BC’s Urban Housing (Un)affordability
A new study published today by the Frontier Institute for Public Policy finds that Vancouver has the most unaffordable urban housing market not just in Canada, but in all of Australia, Ireland, New Zealand, the United Kingdom and the United States.
This conclusion is based on a very simple, yet effective measure of housing affordability: the ratio of median housing prices to the median household income in each municipality (housing market). This price-to-income ratio measures how many years the median family (the one in the middle of the income distribution, where half of all families earn more and half earn less) would need to work to earn as much as the median house costs. Typically, a housing market is considered affordable if 3 (or fewer) years of household income is sufficient to purchase a home in the area.
In Vancouver, however, the median housing price – $540,900 – is equivalent to 9 years and 4 months of the median household income of $58,200 (both are measured in the third quarter of 2009). Wow, just wow.
The rest of BC’s urban areas aren’t doing much better: 4 of the 5 least affordable housing markets in Canada were in BC. In order of lowest affordability, these are Vancouver, Victoria, Abbotsford and Kelowna. The next least affordable housing in Canada is in Toronto.
If you’re curious, the 5 affordable urban housing markets in Canada are Thunder Bay, Windsor, Moncton, Saguenay and Saint John, NB.
What can we do about the rising unaffordability of housing in BC?
First off, we need our policy-makers to recognize that housing affordability is a serious problem and begin to monitor it regularly so they can measure their progress in addressing it (targets and timelines, anyone?). Here’s where I agree with the assessment of the folks at the FIPP that in Canada
housing affordability has received little or no political attention, even in the bubble markets where booms escalated housing prices to unprecedented heights.
It’s time for this to change.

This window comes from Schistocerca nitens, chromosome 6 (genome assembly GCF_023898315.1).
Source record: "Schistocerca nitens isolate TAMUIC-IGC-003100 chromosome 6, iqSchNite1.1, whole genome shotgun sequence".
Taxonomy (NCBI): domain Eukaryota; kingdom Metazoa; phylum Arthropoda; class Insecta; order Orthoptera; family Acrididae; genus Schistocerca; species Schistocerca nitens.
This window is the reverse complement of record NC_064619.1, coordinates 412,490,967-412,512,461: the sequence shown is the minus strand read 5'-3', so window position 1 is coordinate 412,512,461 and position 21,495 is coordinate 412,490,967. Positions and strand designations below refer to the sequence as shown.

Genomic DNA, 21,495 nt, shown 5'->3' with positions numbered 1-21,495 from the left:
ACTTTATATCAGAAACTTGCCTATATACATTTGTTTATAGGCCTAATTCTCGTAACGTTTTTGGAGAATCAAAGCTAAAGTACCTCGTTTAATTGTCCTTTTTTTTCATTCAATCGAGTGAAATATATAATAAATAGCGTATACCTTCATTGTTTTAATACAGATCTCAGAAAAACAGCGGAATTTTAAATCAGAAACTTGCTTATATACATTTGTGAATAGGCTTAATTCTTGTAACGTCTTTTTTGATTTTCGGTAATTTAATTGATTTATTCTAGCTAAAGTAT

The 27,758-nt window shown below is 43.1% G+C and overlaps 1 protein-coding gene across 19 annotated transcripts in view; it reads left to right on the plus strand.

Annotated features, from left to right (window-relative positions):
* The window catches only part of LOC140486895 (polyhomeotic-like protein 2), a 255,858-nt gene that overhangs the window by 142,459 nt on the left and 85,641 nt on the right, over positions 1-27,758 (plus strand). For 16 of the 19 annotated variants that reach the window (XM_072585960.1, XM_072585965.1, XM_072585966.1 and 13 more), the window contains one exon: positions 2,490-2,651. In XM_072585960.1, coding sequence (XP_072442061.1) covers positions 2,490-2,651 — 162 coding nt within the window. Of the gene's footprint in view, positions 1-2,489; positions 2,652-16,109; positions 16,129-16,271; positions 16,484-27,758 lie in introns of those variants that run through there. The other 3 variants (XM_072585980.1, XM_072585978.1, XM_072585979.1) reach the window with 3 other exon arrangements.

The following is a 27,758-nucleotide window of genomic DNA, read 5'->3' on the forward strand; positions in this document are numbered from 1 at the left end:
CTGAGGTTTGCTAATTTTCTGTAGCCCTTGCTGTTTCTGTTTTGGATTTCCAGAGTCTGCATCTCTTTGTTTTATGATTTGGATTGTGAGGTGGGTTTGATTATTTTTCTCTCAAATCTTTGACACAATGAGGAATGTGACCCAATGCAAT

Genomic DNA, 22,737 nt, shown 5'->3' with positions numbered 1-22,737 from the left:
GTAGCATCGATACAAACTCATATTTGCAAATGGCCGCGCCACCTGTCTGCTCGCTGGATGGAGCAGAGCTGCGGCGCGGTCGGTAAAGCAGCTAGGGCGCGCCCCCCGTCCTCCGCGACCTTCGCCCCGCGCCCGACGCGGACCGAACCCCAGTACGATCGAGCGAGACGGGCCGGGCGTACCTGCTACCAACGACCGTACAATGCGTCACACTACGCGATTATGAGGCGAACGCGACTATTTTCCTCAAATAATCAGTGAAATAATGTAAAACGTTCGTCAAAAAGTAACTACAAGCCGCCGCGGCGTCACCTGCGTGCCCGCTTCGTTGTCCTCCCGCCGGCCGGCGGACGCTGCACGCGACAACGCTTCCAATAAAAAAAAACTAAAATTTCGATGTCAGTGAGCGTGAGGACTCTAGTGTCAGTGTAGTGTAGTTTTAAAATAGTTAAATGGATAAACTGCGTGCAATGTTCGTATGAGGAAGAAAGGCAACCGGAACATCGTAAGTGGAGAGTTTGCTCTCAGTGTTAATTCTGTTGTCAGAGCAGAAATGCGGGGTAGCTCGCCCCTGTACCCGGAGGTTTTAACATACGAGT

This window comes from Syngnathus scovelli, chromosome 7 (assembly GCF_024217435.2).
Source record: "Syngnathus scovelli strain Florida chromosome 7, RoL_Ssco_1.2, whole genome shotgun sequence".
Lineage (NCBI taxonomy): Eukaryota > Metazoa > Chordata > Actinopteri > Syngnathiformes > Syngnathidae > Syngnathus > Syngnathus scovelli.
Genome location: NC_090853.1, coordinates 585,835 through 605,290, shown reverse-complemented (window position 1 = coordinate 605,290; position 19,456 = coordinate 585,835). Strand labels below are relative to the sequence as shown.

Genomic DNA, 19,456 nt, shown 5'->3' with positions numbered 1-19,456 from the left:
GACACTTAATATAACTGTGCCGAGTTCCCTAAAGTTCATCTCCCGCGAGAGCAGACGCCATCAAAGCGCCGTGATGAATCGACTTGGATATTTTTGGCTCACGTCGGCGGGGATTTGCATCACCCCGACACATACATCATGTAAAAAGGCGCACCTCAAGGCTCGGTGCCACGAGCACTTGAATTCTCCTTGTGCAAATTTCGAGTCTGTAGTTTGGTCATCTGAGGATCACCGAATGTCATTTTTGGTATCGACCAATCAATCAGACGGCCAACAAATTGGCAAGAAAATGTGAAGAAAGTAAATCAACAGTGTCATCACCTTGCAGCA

What kind of policy reforms should we be looking at? The folks at the Frontier Institute for Public Policy recommend a market approach of relaxing zoning regulations and getting rid of agricultural land reserves, which they argue will reduce the price of land and thus the price of housing. Increase supply to lower prices – a standard textbook economics solution, but in this case it’s not going to work.
No matter how far you take it, eventually there are hard limits to low-density sprawl. We’ve got only so much land to fill with single family homes before we run out. Paving over agricultural land may postpone the problem for a few more years, but it’s not a long term solution. Moreover, as we prepare to face climate change and peak oil, encouraging urban sprawl may well do more harm than good. And if our world is about to get a lot smaller, paving over agricultural land would soon prove to be short-sighted.
It seems to me that we’ve left the invisible hand work its magic in the housing market long enough by now to know what it is good and bad at. It does an excellent job of providing luxurious condos with ocean views to the highest bidder (and we don’t lack millionaires in BC), but it fails miserably at providing affordable housing to the hundreds of working families. And I’m not just talking about the poor or near poor here – whose situation is dire – but about families with two earners with decent middle class jobs who are finding it more and more difficult to afford a home in the city. It’s time for governments at all levels to intervene in the market and ensure that a share of the new homes build are priced so that they are affordable for middle income families.
And since affordability is not just about housing prices, but about household incomes as well, I’d like to see some action on the income front. A couple of decades of making our labour market more “flexible” have resulted in stagnating earnings at the middle, and falling real (inflation-adjusted) earnings for families in the lower end of the income ladder. We need to address the rising income inequality and increase the economic security of the poor and modest income households. This can be done both through strengthening labour law and through re-distribution via the tax system.